“Words of Iron”

A surfboard mentor needs to see mistakes before they happen, figure out how to **correct **those mistakes after they happen, and show encouragement.

The ABC’s of teaching the craft.

Me, only 65 like Resinhead run out and got revenge

Got the

"What? You writing a book.

Almost self-taught.

“Boy” is my student

My experience and advice

Never think they can handle it.

Boy’s #1 fall down good

#2 Handled planer well Killer job

#3 Overconfident me

Finally decided to check after noticing planer was making short strokes beyond normal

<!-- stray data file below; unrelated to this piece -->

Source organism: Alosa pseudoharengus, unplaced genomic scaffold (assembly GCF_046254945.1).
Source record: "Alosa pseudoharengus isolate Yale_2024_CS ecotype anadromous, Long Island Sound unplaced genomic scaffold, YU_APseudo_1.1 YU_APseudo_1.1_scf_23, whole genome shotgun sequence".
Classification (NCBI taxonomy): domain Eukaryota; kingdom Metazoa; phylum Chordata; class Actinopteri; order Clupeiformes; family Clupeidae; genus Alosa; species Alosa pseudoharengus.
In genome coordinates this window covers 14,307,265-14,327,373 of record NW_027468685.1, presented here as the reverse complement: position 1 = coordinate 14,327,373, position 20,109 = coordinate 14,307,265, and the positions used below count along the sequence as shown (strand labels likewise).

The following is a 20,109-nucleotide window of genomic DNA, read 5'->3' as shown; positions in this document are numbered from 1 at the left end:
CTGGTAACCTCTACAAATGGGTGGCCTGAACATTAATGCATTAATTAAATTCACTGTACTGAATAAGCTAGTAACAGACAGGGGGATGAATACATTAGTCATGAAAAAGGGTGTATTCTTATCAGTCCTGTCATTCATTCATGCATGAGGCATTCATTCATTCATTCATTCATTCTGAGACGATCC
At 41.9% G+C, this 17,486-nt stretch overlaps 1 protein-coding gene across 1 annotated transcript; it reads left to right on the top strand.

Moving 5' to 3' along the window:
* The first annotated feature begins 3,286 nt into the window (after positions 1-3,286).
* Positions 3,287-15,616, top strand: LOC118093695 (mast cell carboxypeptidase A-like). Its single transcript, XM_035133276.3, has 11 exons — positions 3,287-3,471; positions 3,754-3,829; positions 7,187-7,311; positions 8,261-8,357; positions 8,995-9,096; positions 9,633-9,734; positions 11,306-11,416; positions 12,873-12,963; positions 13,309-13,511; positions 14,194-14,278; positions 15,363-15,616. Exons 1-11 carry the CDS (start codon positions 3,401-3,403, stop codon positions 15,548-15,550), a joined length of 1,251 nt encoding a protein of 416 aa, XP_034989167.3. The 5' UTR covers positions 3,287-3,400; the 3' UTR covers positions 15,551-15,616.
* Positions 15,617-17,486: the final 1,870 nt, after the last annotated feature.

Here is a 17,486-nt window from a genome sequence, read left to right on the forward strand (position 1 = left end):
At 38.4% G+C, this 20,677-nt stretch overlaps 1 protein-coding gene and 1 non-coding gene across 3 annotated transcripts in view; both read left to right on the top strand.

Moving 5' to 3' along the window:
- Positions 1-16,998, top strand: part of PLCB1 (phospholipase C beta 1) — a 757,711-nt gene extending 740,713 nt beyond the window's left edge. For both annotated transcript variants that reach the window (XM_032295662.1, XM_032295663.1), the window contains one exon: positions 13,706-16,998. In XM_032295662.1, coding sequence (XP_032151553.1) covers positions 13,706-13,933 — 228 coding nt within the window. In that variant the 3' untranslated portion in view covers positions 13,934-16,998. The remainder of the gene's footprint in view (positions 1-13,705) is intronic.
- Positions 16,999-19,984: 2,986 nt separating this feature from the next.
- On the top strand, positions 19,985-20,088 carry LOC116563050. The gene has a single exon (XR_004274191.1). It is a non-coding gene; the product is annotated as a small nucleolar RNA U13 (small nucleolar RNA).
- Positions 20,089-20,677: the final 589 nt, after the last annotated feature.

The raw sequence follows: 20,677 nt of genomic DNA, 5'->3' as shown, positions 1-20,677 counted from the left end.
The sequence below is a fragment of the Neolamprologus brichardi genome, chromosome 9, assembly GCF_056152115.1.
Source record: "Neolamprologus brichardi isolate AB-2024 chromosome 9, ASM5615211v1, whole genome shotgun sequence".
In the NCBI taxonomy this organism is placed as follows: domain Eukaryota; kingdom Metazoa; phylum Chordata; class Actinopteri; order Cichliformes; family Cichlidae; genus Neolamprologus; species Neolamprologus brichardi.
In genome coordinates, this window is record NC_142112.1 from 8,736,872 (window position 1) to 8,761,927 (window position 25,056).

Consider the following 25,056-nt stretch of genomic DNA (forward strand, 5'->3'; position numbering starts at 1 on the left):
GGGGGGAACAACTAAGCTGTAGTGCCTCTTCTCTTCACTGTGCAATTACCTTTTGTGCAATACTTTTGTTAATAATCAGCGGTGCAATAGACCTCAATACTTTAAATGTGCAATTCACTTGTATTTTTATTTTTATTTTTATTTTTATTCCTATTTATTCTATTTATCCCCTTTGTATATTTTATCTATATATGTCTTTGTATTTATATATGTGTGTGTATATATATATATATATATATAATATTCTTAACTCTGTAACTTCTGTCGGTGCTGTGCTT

OMG! Barely saved it. And told him it was my fault.

Busted ego for both of us.

Funny, today on our day job I told him

I want you to shape me a board

Boy sez, yeah?

I sez yep

A 12 footer.

I’m covered with the saying

Those that do, do

Those that don’t teach!


I bumbled along trying from one mistake to the other, each time going for a better result, but it is hard to tell where you are going wrong without an experienced mentor.

Tinker snatched me away from Bob Rible and immersed me into advanced Surfboard building, sanding, glassing, fins, hot coat, glossing and shaping. It is hard to be a one trick pony and survive in the board building world. Now 50 years later, I have mentored many craftpersons, here on Swaylocks there is Mike Daniel and Roger Brucker AKA Cleanlines.

Today it is Zak Flores, 14 years old, no where near a pro shaper yet, but is learning to shape with the planer and avoiding relying on the Surform, if I live long enough, he should make the mark.